I had so much fun on this tour; all I can say is book your place it’s totally worth it! It’s a good idea to book as soon as you know when you want to go because the Serenity Tours do sell out in the peak months.

Suzie from behind sitting in front of double kayak with caldera beyond


How Fit Do You Need to Be?

You don’t need to be super fit. I’d been worried my arms would tire out and while they were definitely feeling it towards the end, it was totally manageable. You’re not paddling for six hours straight. 

Can Beginners Join the Sea Kayaking?

The Santorini sea kayak excursions are open to both beginners and experienced kayakers. We went in a double kayak, so you’re not on your own.

Is Hotel Pick-Up/Drop-off Included?

You’ll need to check the details but often transportation is included depending on where your accommodation is. I was staying somewhere a bit out of the way, so we arranged a meeting point part-way.

What Do I Need to Wear for a Santorini Kayak Tour?

Wear comfortable clothing and shoes that can get wet. I’d recommend:

  • shorts/capri/leggings
  • t-shirt or rash vest
  • swimsuit/bikini underneath
  • water shoes/sporty sandals
  • suncream
  • hat

On our trip, we were given hats to keep the sun off our heads and neck. If you book with another company, you might need to take your own. Make sure you have something to cover your shoulders since you’ll be under the sun (especially on the morning option).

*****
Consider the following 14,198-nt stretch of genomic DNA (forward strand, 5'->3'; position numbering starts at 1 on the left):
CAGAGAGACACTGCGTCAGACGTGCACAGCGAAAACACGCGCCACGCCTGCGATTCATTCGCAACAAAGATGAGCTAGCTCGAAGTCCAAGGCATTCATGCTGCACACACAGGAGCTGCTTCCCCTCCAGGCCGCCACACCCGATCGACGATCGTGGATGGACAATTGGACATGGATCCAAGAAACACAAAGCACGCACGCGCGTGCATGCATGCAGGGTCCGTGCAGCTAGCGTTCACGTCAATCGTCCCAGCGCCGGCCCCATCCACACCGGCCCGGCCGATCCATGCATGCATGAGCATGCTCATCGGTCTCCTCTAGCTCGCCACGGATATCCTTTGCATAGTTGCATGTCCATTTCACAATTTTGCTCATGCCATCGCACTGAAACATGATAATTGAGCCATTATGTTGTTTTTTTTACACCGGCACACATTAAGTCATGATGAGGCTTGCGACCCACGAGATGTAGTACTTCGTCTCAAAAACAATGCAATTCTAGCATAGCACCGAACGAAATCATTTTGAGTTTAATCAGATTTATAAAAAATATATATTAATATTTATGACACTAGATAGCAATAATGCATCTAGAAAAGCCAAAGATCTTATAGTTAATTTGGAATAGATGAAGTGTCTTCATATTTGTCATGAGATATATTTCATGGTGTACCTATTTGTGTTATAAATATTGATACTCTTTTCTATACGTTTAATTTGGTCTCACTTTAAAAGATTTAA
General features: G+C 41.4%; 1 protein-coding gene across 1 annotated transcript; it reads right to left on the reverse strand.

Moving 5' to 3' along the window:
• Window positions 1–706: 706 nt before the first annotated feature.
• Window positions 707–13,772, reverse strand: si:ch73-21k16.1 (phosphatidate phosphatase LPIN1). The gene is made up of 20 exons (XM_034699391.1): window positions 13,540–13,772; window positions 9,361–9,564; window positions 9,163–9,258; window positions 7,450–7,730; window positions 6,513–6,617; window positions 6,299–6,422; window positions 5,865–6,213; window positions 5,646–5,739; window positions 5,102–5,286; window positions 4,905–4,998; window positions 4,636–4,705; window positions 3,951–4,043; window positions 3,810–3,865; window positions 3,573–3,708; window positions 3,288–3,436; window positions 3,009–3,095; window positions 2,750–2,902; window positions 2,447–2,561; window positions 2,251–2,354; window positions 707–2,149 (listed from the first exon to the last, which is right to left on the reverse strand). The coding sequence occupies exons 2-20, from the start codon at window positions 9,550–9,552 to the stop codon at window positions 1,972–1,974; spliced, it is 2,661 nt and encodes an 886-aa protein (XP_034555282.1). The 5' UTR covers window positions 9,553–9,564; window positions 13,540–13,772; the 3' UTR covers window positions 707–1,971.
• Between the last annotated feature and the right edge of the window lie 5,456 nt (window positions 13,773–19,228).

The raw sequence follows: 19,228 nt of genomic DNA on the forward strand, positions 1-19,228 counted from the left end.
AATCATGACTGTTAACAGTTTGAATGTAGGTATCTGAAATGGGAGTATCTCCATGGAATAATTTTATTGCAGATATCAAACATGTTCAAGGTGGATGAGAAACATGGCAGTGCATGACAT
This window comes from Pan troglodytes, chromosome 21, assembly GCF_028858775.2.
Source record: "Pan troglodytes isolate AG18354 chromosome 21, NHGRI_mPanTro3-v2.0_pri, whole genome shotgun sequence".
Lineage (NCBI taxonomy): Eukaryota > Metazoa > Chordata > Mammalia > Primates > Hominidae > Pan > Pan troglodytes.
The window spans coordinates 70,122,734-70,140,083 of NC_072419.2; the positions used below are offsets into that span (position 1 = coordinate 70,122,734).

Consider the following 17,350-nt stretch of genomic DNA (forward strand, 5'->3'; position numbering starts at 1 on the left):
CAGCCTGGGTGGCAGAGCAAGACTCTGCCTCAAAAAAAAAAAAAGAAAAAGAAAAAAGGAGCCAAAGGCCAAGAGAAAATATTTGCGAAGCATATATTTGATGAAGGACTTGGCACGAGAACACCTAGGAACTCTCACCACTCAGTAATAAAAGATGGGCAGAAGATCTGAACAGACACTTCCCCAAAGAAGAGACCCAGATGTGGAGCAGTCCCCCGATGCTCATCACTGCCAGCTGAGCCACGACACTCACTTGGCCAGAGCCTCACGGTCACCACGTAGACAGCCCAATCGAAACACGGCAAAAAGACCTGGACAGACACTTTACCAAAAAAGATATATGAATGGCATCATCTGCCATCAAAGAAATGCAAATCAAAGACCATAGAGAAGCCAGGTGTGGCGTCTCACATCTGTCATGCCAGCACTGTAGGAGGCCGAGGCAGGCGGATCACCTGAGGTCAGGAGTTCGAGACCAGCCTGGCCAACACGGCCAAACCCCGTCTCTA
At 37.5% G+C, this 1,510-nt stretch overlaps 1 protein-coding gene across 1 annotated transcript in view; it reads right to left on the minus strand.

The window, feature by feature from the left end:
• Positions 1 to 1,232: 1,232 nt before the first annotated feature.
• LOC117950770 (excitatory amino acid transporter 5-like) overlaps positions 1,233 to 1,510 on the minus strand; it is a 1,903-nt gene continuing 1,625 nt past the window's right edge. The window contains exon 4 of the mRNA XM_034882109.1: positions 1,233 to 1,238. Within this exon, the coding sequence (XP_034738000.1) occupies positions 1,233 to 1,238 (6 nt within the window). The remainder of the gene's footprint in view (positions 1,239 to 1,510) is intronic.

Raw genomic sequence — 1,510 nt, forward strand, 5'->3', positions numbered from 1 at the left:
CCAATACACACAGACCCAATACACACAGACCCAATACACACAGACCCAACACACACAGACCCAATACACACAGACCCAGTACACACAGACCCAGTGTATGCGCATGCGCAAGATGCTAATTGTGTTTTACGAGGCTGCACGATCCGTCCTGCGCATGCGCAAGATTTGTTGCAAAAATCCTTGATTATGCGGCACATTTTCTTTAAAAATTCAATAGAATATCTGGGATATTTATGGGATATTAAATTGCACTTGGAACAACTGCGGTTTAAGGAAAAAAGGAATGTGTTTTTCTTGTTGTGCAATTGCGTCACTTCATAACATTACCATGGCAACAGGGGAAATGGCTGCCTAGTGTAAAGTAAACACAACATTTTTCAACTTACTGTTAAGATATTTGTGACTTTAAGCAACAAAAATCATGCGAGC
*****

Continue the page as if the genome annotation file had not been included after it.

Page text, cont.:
Similarly, make sure you have suncream or shorts/capri-length trousers to cover your thighs where the kayak doesn’t cover them. 

What Do I Need to Bring?

Definitely take a dry change of clothes with you for after.

If you’re not wearing your swimming costume you’ll need to take that with you in the kayak. If you’re changing out of it before kayaking back you might want to take a towel too.

Take your waterproof camera if you have one. You can get waterproof covers for phones in tourist shops too.

What Happens if the Weather’s Bad?

You’re less likely to be affected in summer, but if you go to Santorini in April or the autumn, you might encounter adverse weather conditions. In that case, you’re normally offered an alternative day, or you can choose to get a full refund. Check your trip terms when you book.

Other Helpful Information About Santorini

Santorini might not be the Greek island that first comes to mind for active pursuits, but there are more you can enjoy:

If the kayak tour was more than enough exertion then find some other things to do in Oia. Or chill out at one of Santorini’s best beaches, spend the day at a luxe beach club or experience some hospitality and local produce with a wine-tasting experience.

When you finish the tour in the south of the island, you’re close to Akrotiri Archaeological site, Akrotiri Lighthouse (pretty around sunset time but nice views all day) and The Cave of Nikolas traditional taverna.

If you’re looking for golden sand, you can find beautiful beaches a short hop away on Anafi (and a whole load of hiking if your energy comes back!).

For other ideas use the search bar at the top of the page.

Kayaking In Santorini: Details of a Great Experience

Suzie Young

Suzie writes informative posts for solo, nervous or first-time travellers to Greece, Turkey and other countries on her 50-before-50 bucket list. She became a Greek resident in 2020 and intends to visit every inhabited island (13 down!).